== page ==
THE PHILIPPINES must stop counting on Chinese-funded projects due to ongoing tensions between the two countries that could derail the infrastructure program, policy think tank Infrawatch PH said.
“Our infrastructure ambitions must not be held hostage to the whims of a single foreign power. Many international funding options are available that respect our sovereignty and offer more favorable terms,” Terry L. Ridon, a public investment analyst and convenor of InfraWatch PH, said in a statement on Wednesday.
The Philippines must diversify its funding sources, Mr. Ridon said, to facilitate a shift away from China-funded infrastructure projects.
He described the country’s continued resort to China as a funding source as a “risky entanglement” amid the worsening tensions arising from the two countries’ ongoing territorial dispute.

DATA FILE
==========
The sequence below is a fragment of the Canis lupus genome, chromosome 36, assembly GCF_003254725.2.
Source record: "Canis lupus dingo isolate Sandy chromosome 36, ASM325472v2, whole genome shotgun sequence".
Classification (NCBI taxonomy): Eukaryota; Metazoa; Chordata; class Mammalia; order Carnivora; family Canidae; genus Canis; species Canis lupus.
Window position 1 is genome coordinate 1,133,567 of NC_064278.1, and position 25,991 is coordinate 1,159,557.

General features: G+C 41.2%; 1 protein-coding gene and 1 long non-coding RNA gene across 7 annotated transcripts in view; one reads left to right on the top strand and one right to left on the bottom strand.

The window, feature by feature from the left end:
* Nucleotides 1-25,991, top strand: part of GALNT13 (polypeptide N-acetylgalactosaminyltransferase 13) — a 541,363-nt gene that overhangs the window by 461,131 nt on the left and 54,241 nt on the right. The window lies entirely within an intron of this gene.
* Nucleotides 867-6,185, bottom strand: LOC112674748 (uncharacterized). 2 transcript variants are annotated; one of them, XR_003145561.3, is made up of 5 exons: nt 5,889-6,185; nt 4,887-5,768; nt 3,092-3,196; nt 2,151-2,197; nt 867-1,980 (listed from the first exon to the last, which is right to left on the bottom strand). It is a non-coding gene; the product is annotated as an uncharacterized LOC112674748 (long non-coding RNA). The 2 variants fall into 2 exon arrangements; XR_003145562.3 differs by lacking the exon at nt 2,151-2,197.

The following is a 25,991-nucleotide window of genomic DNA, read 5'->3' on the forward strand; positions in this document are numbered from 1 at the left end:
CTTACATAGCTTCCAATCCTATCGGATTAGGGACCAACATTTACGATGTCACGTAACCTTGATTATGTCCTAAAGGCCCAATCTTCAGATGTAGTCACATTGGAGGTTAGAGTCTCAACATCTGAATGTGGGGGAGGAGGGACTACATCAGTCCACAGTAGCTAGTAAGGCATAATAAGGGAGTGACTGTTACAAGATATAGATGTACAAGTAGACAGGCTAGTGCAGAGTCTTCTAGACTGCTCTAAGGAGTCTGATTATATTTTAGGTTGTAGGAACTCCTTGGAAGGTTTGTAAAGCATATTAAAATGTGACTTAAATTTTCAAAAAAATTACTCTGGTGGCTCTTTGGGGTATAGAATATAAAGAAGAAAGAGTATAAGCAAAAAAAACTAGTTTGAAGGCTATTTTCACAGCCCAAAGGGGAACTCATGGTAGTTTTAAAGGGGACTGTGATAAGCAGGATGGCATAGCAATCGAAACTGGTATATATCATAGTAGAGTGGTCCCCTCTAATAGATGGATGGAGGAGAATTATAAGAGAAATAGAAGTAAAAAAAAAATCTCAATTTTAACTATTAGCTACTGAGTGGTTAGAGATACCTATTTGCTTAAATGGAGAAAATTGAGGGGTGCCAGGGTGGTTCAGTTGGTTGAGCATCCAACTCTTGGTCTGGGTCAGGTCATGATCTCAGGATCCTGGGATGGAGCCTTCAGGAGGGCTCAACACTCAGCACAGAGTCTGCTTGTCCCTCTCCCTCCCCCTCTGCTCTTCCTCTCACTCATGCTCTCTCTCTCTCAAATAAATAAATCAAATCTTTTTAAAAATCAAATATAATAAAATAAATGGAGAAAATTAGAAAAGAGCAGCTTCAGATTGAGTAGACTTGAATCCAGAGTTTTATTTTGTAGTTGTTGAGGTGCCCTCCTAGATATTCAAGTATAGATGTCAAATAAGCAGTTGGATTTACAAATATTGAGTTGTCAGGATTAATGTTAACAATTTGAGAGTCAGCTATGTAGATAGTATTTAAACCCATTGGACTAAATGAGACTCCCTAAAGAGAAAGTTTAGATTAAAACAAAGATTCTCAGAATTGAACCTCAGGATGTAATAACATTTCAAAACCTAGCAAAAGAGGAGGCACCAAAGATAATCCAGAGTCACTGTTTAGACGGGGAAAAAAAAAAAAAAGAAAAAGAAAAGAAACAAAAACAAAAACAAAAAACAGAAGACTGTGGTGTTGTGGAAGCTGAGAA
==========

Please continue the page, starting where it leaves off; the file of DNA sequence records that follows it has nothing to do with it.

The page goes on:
“In the delicate game of international relations, economic dependencies can become geopolitical vulnerabilities. Our economic strategies should not leave us exposed to pressures from a nation that challenges our territorial sovereignty,” he said.
“These financial entanglements could potentially influence our political decisions, compromising our national interests in favor of external agendas,” Mr. Ridon added.
InfraWatch said the government must also reevaluate existing China-assisted projects, noting that the 2024 expenditures and sources of financing document still lists a number of major infrastructure projects funded by China.
The Department of Transportation has said that it is seeking the approval of the National Economic and Development Authority to increase the loan amount for three major infrastructure projects after withdrawing its official development assistance request from China due to lack of progress on the application.
Several loan agreements with China cover works that are classified as flagship projects by the Department of Finance, such as the New Centennial Water Source-Kaliwa Dam Project and the Chico River Pump Irrigation Project.
“Canceling these projects is a definitive way to assert our national interests and sovereignty. It sends a strong signal to Beijing that we are serious about defending our sovereignty,” he said. — Ashley Erika O. Jose